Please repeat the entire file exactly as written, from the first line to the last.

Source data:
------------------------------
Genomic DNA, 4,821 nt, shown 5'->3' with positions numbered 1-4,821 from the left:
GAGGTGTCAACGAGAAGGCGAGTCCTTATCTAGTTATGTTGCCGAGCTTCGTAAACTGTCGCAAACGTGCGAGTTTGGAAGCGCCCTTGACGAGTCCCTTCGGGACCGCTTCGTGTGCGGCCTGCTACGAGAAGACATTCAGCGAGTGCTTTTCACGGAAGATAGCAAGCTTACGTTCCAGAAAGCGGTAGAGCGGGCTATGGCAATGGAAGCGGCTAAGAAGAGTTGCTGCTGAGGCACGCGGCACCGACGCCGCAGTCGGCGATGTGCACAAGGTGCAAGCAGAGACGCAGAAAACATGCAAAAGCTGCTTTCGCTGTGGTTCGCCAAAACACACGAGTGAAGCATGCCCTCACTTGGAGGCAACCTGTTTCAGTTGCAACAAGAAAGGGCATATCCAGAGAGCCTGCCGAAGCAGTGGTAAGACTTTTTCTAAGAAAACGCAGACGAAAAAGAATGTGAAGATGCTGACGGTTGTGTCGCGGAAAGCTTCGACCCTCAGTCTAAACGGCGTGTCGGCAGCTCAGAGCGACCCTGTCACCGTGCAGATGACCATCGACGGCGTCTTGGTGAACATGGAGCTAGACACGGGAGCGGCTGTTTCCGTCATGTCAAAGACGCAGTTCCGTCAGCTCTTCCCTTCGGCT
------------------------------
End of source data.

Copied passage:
Genomic DNA, 4,821 nt, shown 5'->3' with positions numbered 1-4,821 from the left:
GAGGTGTCAACGAGAAGGCGAGTCCTTATCTAGTTATGTTGCCGAGCTTCGTAAACTGTCGCAAACGTGCGAGTTTGGAAGCGCCCTTGACGAGTCCCTTCGGGACCGCTTCGTGTGCGGCCTGCTACGAGAAGACATTCAGCGAGTGCTTTTCACGGAAGATAGCAAGCTTACGTTCCAGAAAGCGGTAGAGCGGGCTATGGCAATGGAAGCGGCTAAGAAGAGTTGCTGCTGAGGCACGCGGCACCGACGCCGCAGTCGGCGATGTGCACAAGGTGCAAGCAGAGACGCAGAAAACATGCAAAAGCTGCTTTCGCTGTGGTTCGCCAAAACACACGAGTGAAGCATGCCCTCACTTGGAGGCAACCTGTTTCAGTTGCAACAAGAAAGGGCATATCCAGAGAGCCTGCCGAAGCAGTGGTAAGACTTTTTCTAAGAAAACGCAGACGAAAAAGAATGTGAAGATGCTGACGGTTGTGTCGCGGAAAGCTTCGACCCTCAGTCTAAACGGCGTGTCGGCAGCTCAGAGCGACCCTGTCACCGTGCAGATGACCATCGACGGCGTCTTGGTGAACATGGAGCTAGACACGGGAGCGGCTGTTTCCGTCATGTCAAAGACGCAGTTCCGTCAGCTCTTCCCTTCGGCT